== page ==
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JNU PhD Admission: 'Students Discriminated Against on Basis of Caste, Religion’

"Students from reserved categories were marked poorly in the viva for PhD entrance exams."

Published
My Report
2 min read

Video Producer: Maaz Hasan
Video Editor:
Sandeep Suman

For years the Jawaharlal Nehru University (JNU) has been one of India’s top universities, so one would expect fairness and transparency in the admission process. But that isn’t the case.

The university has been discriminating against the students on the basis of their identity. During the admissions for PhD programmes, students from SC, ST, OBC, and minority communities are being marked on the basis of their caste, religion, and ideology.

“In JNU this year, during vivas for PhD admission, teachers gave 1, 2, 3 marks to the students belonging to SC/ST and OBC communities, and, in the process, denied them a chance to study at the university.”
Omprakash Mahto, Student, JNU
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Several students from the reserved categories have complained that they were asked irrelevant questions and were marked incorrectly in viva voce. These students scored good marks in their written exams but due to the dismal scores in the oral exams, they missed the cut-off.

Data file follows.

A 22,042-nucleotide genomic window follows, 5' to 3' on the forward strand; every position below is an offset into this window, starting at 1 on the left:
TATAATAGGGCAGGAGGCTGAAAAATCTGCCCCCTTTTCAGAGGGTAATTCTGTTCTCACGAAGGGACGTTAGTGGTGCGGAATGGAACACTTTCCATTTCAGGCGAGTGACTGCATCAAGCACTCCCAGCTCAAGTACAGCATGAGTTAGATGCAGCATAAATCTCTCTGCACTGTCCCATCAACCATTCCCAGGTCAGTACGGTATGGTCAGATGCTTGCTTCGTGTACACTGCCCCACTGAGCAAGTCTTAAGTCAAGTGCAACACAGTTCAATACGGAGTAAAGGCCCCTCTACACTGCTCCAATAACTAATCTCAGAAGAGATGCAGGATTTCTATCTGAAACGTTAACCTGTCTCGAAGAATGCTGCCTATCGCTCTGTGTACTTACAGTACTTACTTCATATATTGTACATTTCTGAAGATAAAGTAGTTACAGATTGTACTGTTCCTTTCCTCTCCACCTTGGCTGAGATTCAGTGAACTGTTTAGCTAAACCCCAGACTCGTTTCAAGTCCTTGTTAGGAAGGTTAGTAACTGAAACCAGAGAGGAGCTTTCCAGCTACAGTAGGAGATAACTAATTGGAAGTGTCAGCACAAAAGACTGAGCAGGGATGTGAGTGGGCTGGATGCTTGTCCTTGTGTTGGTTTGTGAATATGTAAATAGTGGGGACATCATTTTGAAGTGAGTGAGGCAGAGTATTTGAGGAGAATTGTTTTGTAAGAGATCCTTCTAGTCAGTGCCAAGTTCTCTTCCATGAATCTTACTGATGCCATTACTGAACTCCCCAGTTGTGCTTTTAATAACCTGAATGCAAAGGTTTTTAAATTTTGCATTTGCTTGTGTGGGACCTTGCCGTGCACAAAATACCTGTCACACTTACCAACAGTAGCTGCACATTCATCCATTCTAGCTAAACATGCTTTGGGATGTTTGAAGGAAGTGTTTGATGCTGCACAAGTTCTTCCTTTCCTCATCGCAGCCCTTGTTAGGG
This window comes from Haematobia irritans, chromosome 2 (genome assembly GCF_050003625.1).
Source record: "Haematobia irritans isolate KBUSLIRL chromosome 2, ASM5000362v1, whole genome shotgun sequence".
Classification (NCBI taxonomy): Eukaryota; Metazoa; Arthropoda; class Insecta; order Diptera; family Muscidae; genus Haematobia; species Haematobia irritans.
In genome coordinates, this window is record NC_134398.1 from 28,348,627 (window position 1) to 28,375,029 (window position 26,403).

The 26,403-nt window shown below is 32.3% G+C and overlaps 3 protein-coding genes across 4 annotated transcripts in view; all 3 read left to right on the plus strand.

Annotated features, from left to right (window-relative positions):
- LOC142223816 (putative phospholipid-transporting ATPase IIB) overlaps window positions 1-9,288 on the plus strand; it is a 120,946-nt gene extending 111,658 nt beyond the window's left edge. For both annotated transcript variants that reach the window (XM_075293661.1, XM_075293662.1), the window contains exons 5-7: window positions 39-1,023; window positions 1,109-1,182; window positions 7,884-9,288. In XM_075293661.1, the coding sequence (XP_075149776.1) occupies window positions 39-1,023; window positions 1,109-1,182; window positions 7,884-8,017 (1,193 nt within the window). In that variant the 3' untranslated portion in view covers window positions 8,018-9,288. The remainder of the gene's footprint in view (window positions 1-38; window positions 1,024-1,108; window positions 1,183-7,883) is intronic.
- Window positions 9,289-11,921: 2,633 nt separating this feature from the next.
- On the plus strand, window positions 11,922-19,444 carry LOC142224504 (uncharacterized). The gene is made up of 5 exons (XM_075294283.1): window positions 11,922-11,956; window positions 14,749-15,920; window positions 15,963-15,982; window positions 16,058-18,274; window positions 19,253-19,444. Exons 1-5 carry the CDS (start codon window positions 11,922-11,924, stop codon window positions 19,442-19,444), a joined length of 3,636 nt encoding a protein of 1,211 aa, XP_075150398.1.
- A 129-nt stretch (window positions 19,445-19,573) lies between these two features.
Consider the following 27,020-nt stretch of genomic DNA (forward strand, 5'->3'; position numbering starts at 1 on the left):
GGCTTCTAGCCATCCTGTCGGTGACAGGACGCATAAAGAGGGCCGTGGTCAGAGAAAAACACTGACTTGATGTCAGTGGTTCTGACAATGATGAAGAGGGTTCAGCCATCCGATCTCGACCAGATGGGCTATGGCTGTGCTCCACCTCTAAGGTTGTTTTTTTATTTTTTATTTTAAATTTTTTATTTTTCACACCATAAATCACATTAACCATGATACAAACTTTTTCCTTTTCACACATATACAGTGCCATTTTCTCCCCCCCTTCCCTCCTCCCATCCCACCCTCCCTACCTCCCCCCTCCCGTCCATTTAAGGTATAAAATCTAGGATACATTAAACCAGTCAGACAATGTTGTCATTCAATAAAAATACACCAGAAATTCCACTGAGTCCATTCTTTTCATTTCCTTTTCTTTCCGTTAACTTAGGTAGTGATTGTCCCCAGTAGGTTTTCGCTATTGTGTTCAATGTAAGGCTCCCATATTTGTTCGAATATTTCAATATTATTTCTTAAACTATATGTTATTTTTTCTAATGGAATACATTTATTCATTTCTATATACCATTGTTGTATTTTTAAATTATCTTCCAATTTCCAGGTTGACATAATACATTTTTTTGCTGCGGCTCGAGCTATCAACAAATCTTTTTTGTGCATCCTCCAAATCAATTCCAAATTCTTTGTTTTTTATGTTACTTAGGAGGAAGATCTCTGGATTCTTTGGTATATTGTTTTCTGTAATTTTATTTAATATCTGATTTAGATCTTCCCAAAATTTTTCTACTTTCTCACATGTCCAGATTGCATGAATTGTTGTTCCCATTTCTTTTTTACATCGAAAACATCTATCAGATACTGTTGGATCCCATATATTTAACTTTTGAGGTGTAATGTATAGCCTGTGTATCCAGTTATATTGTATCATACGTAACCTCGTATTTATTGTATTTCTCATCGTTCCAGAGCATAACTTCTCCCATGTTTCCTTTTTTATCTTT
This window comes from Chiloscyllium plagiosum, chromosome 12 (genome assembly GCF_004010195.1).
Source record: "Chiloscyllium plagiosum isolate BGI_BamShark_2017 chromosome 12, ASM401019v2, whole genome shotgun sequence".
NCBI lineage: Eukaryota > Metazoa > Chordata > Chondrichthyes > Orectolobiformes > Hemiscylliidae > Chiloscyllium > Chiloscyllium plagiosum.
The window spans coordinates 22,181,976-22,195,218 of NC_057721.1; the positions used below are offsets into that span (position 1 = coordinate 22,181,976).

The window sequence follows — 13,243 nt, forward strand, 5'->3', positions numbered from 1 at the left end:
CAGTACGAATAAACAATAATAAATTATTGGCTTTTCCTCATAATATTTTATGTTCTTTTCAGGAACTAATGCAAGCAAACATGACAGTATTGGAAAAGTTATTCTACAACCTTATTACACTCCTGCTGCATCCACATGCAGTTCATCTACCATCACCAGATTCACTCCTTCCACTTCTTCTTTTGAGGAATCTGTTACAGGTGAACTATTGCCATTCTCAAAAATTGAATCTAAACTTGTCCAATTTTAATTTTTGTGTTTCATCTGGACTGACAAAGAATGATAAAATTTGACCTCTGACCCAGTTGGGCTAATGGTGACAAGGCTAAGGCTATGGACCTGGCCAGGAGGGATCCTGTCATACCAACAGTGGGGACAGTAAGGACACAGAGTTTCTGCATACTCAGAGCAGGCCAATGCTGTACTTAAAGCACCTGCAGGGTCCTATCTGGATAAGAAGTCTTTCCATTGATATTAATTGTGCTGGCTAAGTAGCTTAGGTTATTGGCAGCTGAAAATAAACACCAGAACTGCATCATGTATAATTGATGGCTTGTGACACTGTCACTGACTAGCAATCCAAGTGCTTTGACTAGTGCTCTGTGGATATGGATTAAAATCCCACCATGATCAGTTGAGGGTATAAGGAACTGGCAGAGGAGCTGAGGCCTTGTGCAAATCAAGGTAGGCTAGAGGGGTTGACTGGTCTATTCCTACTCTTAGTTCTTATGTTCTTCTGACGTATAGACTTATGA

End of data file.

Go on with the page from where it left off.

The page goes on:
It’s not just us, the students of JNU, alone raising the issue, but the university’s own committees over the years have agreed that discrimination occurs in the viva voce.

The Professor Abdul Nafey committee in its report had mentioned that there was a consistent difference between the marks scored by the students in written and viva voce over the years, which indicated that discrimination exists.

Professor Abdul Nafey committee report

(Image accessed by The Quint)

The committee also recommended reducing the weightage of viva voce from 30 to 15 marks.

But we as students demand that viva voce should be scrapped completely as discrimination would continue even with 15 marks.

We hope that the JNU administration would understand the matter and take this issue seriously as any irresponsible step would push the students from underprivileged communities out of the university and thus would leave them devoid of higher education.

The Quint has reached out to the administration of Jawaharlal Nehru University. Their response is awaited. The story would be updated if and when we receive a response.

(All 'My Report' branded stories are submitted by citizen journalists to The Quint. Though The Quint inquires into the claims/allegations from all parties before publishing, the report and the views expressed above are the citizen journalist's own. The Quint neither endorses, nor is responsible for the same.)

(At The Quint, we are answerable only to our audience. Play an active role in shaping our journalism by becoming a member. Because the truth is worth it.)

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Edited By :Saundarya Talwar
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